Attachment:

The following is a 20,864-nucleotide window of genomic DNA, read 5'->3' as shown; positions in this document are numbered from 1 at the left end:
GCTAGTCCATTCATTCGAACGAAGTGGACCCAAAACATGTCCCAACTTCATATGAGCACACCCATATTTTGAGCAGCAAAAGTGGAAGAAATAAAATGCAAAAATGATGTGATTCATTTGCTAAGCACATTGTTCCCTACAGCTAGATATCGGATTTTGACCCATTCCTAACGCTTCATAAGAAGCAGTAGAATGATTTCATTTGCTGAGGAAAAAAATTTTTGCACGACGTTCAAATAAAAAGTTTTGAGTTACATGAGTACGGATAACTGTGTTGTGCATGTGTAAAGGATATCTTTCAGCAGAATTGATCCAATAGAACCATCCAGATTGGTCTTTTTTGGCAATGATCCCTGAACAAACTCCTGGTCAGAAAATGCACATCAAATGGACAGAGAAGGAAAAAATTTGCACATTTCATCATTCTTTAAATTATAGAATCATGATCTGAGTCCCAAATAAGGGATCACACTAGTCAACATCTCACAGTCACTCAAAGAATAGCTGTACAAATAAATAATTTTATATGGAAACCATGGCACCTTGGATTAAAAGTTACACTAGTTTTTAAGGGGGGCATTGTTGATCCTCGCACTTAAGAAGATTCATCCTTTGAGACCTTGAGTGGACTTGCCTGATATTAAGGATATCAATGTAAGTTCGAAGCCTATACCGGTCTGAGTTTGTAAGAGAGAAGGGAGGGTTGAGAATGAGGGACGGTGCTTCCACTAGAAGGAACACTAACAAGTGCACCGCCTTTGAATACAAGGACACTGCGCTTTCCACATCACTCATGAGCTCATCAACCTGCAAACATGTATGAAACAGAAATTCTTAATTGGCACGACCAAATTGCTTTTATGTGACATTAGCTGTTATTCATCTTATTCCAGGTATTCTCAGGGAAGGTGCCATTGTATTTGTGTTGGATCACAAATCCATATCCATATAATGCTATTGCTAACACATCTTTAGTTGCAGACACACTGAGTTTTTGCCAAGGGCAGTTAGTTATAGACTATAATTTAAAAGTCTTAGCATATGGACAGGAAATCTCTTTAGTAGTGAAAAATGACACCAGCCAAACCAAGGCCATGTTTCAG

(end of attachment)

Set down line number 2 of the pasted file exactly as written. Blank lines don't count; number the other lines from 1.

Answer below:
GCTAGTCCATTCATTCGAACGAAGTGGACCCAAAACATGTCCCAACTTCATATGAGCACACCCATATTTTGAGCAGCAAAAGTGGAAGAAATAAAATGCAAAAATGATGTGATTCATTTGCTAAGCACATTGTTCCCTACAGCTAGATATCGGATTTTGACCCATTCCTAACGCTTCATAAGAAGCAGTAGAATGATTTCATTTGCTGAGGAAAAAAATTTTTGCACGACGTTCAAATAAAAAGTTTTGAGTTACATGAGTACGGATAACTGTGTTGTGCATGTGTAAAGGATATCTTTCAGCAGAATTGATCCAATAGAACCATCCAGATTGGTCTTTTTTGGCAATGATCCCTGAACAAACTCCTGGTCAGAAAATGCACATCAAATGGACAGAGAAGGAAAAAATTTGCACATTTCATCATTCTTTAAATTATAGAATCATGATCTGAGTCCCAAATAAGGGATCACACTAGTCAACATCTCACAGTCACTCAAAGAATAGCTGTACAAATAAATAATTTTATATGGAAACCATGGCACCTTGGATTAAAAGTTACACTAGTTTTTAAGGGGGGCATTGTTGATCCTCGCACTTAAGAAGATTCATCCTTTGAGACCTTGAGTGGACTTGCCTGATATTAAGGATATCAATGTAAGTTCGAAGCCTATACCGGTCTGAGTTTGTAAGAGAGAAGGGAGGGTTGAGAATGAGGGACGGTGCTTCCACTAGAAGGAACACTAACAAGTGCACCGCCTTTGAATACAAGGACACTGCGCTTTCCACATCACTCATGAGCTCATCAACCTGCAAACATGTATGAAACAGAAATTCTTAATTGGCACGACCAAATTGCTTTTATGTGACATTAGCTGTTATTCATCTTATTCCAGGTATTCTCAGGGAAGGTGCCATTGTATTTGTGTTGGATCACAAATCCATATCCATATAATGCTATTGCTAACACATCTTTAGTTGCAGACACACTGAGTTTTTGCCAAGGGCAGTTAGTTATAGACTATAATTTAAAAGTCTTAGCATATGGACAGGAAATCTCTTTAGTAGTGAAAAATGACACCAGCCAAACCAAGGCCATGTTTCAG